BEN MORTON:  Well, you've got a Prime Minister that is actually talking about the about the value of teachers to our society, the value of teachers to the education of our students and the value of teachers to helping support our country's battle with COVID-19.  I think this is an amazing recognition of gratitude to the teaching profession. I think it should be a welcome statement.

The statements from the Prime Minister are completely consistent with the statements from the state Premiers. Daniel Andrews and Gladys Berejiklian have confirmed that already today. What the Prime Minister was doing was to say thank you to those teachers, recognising the importance of those teachers to their students, to the families that they support, but particularly to those vulnerable students who we know that distance education will not happen.

There are communities, probably the higher socio-economic communities who will be able to deal with distance education better than some lower socio-economic communities. They’re the students that the Prime Minister has in his mind, that without classroom learning, there will be a complete absence of education for those students. That's the sad reality.

KIERAN GILBERT: What do you say to Labor and others who have said that there are mixed messages? That parents are saying today in Victoria, for example, Daniel Andrews says one thing, the Prime Minister says something else entirely when it comes to his keenness for kids to be back at school.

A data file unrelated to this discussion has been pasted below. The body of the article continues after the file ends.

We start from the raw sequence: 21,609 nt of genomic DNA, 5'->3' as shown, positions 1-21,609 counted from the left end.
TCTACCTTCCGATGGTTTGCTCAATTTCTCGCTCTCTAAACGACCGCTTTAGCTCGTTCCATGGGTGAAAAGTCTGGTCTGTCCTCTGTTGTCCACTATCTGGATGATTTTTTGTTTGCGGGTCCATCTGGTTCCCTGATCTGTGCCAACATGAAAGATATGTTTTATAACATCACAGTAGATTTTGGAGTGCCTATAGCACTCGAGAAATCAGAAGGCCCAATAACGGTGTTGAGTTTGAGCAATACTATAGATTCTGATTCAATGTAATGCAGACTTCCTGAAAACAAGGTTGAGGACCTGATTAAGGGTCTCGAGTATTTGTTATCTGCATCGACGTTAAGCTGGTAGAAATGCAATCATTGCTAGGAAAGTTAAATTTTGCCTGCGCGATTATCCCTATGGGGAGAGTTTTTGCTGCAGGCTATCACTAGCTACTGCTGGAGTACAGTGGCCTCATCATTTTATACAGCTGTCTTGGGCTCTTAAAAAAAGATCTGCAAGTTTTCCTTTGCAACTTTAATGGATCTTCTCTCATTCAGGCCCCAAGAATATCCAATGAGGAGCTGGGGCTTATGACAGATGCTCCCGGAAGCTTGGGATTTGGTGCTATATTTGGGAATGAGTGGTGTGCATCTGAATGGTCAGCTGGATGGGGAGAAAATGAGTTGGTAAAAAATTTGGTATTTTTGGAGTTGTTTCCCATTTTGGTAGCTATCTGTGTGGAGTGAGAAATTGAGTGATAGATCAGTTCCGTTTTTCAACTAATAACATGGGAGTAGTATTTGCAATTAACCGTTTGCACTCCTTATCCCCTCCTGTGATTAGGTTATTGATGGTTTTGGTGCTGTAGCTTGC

BEN MORTON: Well, just because Labor says there’s mixed messages does not mean that there are. And Premier Daniel Andrews has made it very clear that the Prime Minister's statement today has been consistent with the approach it’s taken. The Prime Minister today said the distance learning will be a reality, that it will be a feature of our education system. But, there will be students that need classroom learning to continue. Now, I'm not aware of any state education department that will be turning away students from schools that need to attend because that is the only option available to them. So it is consistent.

KIERAN GILBERT: And just finally, we're almost out of time. I will ask you about this phrase the Prime Minister talks about when he says ‘we've bought time’. What does that mean? I mean, does it mean that ‘we've bought time’ to September or I mean, how long are we in this state of crazy shutdowns that we're all struggling to deal with?

BEN MORTON: When the Prime Minister says we’ve bought time, what he's saying is thank you to the Australian people for buying that time.

What's really important with the time that we've bought is that we're able to look at and learn from the international experiences in other countries who are dealing with this issue in a much more emergency style situation. The Prime Minister is having regular telephone conversations with world leaders to learn from them. That's what this time has brought.

But importantly, in relation to our health system capacity, there are normally 2400 ICU beds in Australia, that can go to 3000 very quickly. And with the work that we're doing with private hospitals and the like coming up to 7000. Today there are 77 people, as of 6:30 this morning, in ICU and 43 of them on ventilators. So the time that we've bought has meant that we're able to plan and prepare. We’re able to make sure that we build the capacity in our health system, but also learn from international experience as well. And that time has been bought by the Australian people. And that's why the Prime Minister is so grateful for their acceptance of the restrictions have been put in place because it's worked.

KIERAN GILBERT: Assistant Minister to the Prime Minister and Cabinet, Ben Morton, thanks so much.

BEN MORTON: Thanks Kieran.